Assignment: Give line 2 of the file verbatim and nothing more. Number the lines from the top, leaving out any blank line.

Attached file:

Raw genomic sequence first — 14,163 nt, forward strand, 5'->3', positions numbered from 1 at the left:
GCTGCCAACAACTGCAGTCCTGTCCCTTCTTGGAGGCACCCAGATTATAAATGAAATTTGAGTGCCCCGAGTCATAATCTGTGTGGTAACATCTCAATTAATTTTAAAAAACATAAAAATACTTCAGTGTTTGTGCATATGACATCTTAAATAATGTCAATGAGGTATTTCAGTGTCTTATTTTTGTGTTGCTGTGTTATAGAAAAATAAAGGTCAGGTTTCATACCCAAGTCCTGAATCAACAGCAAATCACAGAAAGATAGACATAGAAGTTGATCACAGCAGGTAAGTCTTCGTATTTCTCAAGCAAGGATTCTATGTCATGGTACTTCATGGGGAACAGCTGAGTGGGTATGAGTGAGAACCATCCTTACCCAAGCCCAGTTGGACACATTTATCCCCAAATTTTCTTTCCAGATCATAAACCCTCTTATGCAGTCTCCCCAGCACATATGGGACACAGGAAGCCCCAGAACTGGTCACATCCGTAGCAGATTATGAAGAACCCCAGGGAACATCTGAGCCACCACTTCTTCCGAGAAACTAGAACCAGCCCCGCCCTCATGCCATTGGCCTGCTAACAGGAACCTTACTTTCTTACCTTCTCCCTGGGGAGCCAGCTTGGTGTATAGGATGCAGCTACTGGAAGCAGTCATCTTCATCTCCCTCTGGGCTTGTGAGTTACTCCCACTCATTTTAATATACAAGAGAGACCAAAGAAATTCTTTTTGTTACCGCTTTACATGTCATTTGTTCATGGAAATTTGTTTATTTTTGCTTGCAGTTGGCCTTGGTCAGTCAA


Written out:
GCTGCCAACAACTGCAGTCCTGTCCCTTCTTGGAGGCACCCAGATTATAAATGAAATTTGAGTGCCCCGAGTCATAATCTGTGTGGTAACATCTCAATTAATTTTAAAAAACATAAAAATACTTCAGTGTTTGTGCATATGACATCTTAAATAATGTCAATGAGGTATTTCAGTGTCTTATTTTTGTGTTGCTGTGTTATAGAAAAATAAAGGTCAGGTTTCATACCCAAGTCCTGAATCAACAGCAAATCACAGAAAGATAGACATAGAAGTTGATCACAGCAGGTAAGTCTTCGTATTTCTCAAGCAAGGATTCTATGTCATGGTACTTCATGGGGAACAGCTGAGTGGGTATGAGTGAGAACCATCCTTACCCAAGCCCAGTTGGACACATTTATCCCCAAATTTTCTTTCCAGATCATAAACCCTCTTATGCAGTCTCCCCAGCACATATGGGACACAGGAAGCCCCAGAACTGGTCACATCCGTAGCAGATTATGAAGAACCCCAGGGAACATCTGAGCCACCACTTCTTCCGAGAAACTAGAACCAGCCCCGCCCTCATGCCATTGGCCTGCTAACAGGAACCTTACTTTCTTACCTTCTCCCTGGGGAGCCAGCTTGGTGTATAGGATGCAGCTACTGGAAGCAGTCATCTTCATCTCCCTCTGGGCTTGTGAGTTACTCCCACTCATTTTAATATACAAGAGAGACCAAAGAAATTCTTTTTGTTACCGCTTTACATGTCATTTGTTCATGGAAATTTGTTTATTTTTGCTTGCAGTTGGCCTTGGTCAGTCAA